Sting, please sing for us
Paper Edition | Page: 6
“Set them free,” musician Sting said, when he learned that the Russian government imprisoned the band Pussy Riot for expressing their rights to protest.
Last month, he switched concert venues in Manila after he was petitioned by an environmental group. It turned out that the owner of the venue, a business tycoon, has a record of destroying green areas to develop malls and parking lots.
Sting is an undeniably a genius of a musician. But one thing that he is also well known for is his exceptional support for human rights and environmental issues.
In 1987, Sting wrote a song titled “They Dance Alone”, or “Cueca Solo” in Spanish. The song was about Chilean women who took to the streets, protesting the disappearance of their loved ones under Pinochet’s dictatorship. Fearing persecution, they didn’t protest with signs or words. Instead they danced the cueca with pictures of their beloved husbands, children, brothers and sisters held tight in their arms.
What does this have to do with Munir Said Thalib?
When I started working in the social and political field five years ago, it was the story of Munir that inspired me.
I never met the man, but I have heard from the people closest to him of his dedication, commitment and courage in defending and voicing out victims and families of human rights abuses and political kidnappings. That was enough to make him a personal hero.
Today marks the birthday of Munir, the eighth year that has passed since his murder by poison on a flight to Amsterdam.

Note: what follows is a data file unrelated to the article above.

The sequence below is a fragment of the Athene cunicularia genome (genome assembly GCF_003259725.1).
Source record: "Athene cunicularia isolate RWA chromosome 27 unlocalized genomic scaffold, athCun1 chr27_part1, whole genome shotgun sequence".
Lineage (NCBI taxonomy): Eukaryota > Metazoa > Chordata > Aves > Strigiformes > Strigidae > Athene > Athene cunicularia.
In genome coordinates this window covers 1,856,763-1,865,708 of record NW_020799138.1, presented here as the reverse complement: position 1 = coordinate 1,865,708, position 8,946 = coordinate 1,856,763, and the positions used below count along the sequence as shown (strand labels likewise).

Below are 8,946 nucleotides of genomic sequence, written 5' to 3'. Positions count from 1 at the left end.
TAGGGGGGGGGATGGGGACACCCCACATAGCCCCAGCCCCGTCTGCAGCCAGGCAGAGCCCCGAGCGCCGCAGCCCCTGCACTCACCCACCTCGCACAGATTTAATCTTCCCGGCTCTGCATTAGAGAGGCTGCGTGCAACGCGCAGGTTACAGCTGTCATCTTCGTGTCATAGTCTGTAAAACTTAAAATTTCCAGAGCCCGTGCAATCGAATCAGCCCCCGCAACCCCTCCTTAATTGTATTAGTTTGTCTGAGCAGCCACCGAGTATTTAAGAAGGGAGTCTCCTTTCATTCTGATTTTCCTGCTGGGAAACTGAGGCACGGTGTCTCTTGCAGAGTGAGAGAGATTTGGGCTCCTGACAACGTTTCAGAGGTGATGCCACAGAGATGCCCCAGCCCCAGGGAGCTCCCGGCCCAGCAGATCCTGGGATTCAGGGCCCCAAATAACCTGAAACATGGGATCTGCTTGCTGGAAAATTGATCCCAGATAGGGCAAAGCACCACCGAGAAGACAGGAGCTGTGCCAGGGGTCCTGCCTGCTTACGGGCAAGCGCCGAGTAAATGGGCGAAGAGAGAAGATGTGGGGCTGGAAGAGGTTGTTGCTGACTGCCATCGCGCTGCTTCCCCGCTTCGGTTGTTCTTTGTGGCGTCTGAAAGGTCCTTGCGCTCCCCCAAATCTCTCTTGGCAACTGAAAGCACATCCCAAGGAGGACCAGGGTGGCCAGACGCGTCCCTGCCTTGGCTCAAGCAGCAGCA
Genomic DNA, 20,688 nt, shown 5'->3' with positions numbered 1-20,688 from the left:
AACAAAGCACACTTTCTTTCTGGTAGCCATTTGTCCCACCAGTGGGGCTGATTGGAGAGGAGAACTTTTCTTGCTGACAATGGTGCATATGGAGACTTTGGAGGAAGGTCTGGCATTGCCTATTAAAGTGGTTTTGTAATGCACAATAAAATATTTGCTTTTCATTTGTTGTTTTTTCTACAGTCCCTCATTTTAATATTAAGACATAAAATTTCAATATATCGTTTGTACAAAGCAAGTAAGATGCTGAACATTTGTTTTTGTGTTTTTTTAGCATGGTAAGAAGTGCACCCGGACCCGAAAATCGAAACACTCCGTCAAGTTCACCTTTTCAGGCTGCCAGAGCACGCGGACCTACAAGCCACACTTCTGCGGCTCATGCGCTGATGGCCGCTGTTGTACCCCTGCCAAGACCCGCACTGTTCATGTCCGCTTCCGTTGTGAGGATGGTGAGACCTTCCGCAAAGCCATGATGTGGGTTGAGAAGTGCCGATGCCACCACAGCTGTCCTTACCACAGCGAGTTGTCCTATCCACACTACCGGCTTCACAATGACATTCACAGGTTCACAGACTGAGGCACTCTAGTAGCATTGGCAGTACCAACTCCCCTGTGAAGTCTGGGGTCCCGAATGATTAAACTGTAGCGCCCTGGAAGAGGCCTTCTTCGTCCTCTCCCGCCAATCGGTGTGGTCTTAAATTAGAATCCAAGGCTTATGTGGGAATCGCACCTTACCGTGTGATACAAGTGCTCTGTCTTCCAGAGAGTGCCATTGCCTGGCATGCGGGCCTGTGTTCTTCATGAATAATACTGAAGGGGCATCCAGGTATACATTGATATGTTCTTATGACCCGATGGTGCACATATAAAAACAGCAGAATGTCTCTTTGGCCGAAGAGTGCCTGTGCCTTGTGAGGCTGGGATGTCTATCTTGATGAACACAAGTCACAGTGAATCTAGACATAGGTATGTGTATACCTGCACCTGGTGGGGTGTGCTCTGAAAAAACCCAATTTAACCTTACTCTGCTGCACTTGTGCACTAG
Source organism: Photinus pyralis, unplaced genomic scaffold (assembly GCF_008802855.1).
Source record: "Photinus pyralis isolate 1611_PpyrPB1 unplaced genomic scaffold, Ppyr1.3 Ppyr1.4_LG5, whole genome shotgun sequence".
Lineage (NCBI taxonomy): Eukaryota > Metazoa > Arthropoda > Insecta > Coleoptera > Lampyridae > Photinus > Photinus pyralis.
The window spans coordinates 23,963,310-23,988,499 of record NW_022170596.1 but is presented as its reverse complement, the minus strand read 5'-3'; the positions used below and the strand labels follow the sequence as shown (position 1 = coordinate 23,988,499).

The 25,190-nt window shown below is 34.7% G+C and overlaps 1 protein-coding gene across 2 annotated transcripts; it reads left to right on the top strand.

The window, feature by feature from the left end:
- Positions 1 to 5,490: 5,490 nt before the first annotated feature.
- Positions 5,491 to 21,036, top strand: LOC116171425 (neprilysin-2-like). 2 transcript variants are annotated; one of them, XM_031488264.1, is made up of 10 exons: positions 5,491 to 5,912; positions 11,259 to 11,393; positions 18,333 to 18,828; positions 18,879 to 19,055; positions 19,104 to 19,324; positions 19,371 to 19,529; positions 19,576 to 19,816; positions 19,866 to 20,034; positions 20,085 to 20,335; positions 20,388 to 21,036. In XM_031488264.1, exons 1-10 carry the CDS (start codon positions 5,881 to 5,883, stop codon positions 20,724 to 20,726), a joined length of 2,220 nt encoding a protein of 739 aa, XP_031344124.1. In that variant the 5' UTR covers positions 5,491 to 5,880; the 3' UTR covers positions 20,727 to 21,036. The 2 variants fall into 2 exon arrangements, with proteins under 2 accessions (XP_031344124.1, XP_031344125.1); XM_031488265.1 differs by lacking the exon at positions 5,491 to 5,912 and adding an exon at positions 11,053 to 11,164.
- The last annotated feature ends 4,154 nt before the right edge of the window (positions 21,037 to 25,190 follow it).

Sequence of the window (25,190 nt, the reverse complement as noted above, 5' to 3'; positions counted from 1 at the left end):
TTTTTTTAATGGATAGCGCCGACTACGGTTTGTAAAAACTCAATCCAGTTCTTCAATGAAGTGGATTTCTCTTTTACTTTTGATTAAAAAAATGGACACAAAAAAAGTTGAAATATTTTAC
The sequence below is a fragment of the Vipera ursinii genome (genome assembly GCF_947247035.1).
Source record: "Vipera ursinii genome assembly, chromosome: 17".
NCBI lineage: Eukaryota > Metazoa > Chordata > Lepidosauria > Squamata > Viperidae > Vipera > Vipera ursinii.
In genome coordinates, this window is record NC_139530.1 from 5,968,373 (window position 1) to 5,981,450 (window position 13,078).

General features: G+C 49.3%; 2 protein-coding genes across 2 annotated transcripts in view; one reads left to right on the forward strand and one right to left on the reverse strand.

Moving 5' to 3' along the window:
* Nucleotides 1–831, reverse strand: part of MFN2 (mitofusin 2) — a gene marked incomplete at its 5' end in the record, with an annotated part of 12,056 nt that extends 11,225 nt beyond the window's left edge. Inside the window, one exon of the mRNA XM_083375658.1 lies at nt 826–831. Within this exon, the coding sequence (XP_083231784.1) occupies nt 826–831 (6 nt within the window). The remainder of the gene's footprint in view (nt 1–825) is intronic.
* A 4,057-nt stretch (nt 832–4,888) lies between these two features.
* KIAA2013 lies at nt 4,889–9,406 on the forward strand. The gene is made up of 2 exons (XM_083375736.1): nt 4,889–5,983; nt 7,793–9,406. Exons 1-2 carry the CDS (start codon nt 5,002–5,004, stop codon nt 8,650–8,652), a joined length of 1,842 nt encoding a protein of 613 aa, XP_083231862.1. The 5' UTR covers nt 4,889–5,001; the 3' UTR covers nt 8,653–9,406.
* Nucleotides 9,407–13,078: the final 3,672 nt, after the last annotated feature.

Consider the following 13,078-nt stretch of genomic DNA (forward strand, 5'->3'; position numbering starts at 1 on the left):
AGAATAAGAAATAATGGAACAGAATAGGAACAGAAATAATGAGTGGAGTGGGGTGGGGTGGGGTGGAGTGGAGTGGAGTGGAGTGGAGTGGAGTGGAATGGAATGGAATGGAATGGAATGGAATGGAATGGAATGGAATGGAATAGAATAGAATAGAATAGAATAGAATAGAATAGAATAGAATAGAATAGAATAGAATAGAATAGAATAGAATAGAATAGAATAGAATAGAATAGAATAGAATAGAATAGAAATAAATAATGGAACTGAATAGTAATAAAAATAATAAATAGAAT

When I ask around, people are still familiar with his name, but not very familiar with what he did for this country and why was he murdered. Most of us tend to forget that his case is still unsolved.
President Susilo Bambang Yudhoyono called solving Munir’s murder a “test of our history” and urged the government to act.
He formed a special independent fact-finding team in 2004 to investigate the case, and the team brought some of the culprits to court. However, the case has been left hanging as of now because the mastermind behind the conspiracy has not been revealed.
As much as people glorify Munir as a hero and a role model, I fear that my generation takes this pleasure for granted without doing anything tangible to support the government in standing up for justice and human rights.
That’s why when I heard that Sting was coming to Jakarta, some friends and I started a petition at www.change.org/TheyDanceAlone with a simple and modest request: to dedicate “They Dance Alone” to Munir, and the people he defended.
If Sting sings this tomorrow, it will not solve our human rights problems. I believe, however, that it will magnify our hopes for justice in Indonesia.
People will be reminded of how crucial it is to continue Munir’s audacity to build a better nation and more young people, the new generation, would be inspired to actively follow his path.
Finally, to Sting, if you’re reading this, tonight I shall go to your concert with excitement. I hope you sing my favorites. Whatever happens, I am sure I will go home feeling entertained. But if you do sing “They Dance Alone” for Munir, we’ll be more than entertained; we’ll be inspired.
The writer is petition starter and currently working with Perhimpunan Pendidikan Demokrasi (P2D).
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